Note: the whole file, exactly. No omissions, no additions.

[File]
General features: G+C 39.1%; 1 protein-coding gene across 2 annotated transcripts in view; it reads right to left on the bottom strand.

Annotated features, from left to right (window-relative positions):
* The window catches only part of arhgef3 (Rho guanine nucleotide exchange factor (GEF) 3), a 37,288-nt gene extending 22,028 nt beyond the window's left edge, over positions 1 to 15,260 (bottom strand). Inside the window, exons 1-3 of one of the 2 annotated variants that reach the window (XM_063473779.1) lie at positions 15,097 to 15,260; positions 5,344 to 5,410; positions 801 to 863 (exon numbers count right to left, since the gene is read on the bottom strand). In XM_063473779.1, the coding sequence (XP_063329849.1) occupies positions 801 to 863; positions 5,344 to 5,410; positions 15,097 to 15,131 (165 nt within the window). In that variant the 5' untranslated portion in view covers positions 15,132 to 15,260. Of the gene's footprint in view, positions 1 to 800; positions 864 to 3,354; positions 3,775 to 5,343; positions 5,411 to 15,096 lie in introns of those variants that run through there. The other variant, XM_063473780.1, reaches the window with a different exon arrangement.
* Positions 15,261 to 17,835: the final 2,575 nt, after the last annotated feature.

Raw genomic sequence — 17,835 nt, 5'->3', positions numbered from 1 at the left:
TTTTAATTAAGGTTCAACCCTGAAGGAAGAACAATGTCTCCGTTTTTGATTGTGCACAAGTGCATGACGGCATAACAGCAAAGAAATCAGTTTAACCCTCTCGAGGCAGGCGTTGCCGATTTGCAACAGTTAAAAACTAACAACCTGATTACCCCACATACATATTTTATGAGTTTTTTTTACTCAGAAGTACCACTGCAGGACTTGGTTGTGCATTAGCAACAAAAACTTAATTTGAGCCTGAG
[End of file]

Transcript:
General features: G+C 39.1%; 1 protein-coding gene across 2 annotated transcripts in view; it reads right to left on the bottom strand.

Annotated features, from left to right (window-relative positions):
* The window catches only part of arhgef3 (Rho guanine nucleotide exchange factor (GEF) 3), a 37,288-nt gene extending 22,028 nt beyond the window's left edge, over positions 1 to 15,260 (bottom strand). Inside the window, exons 1-3 of one of the 2 annotated variants that reach the window (XM_063473779.1) lie at positions 15,097 to 15,260; positions 5,344 to 5,410; positions 801 to 863 (exon numbers count right to left, since the gene is read on the bottom strand). In XM_063473779.1, the coding sequence (XP_063329849.1) occupies positions 801 to 863; positions 5,344 to 5,410; positions 15,097 to 15,131 (165 nt within the window). In that variant the 5' untranslated portion in view covers positions 15,132 to 15,260. Of the gene's footprint in view, positions 1 to 800; positions 864 to 3,354; positions 3,775 to 5,343; positions 5,411 to 15,096 lie in introns of those variants that run through there. The other variant, XM_063473780.1, reaches the window with a different exon arrangement.
* Positions 15,261 to 17,835: the final 2,575 nt, after the last annotated feature.

Raw genomic sequence — 17,835 nt, 5'->3', positions numbered from 1 at the left:
TTTTAATTAAGGTTCAACCCTGAAGGAAGAACAATGTCTCCGTTTTTGATTGTGCACAAGTGCATGACGGCATAACAGCAAAGAAATCAGTTTAACCCTCTCGAGGCAGGCGTTGCCGATTTGCAACAGTTAAAAACTAACAACCTGATTACCCCACATACATATTTTATGAGTTTTTTTTACTCAGAAGTACCACTGCAGGACTTGGTTGTGCATTAGCAACAAAAACTTAATTTGAGCCTGAG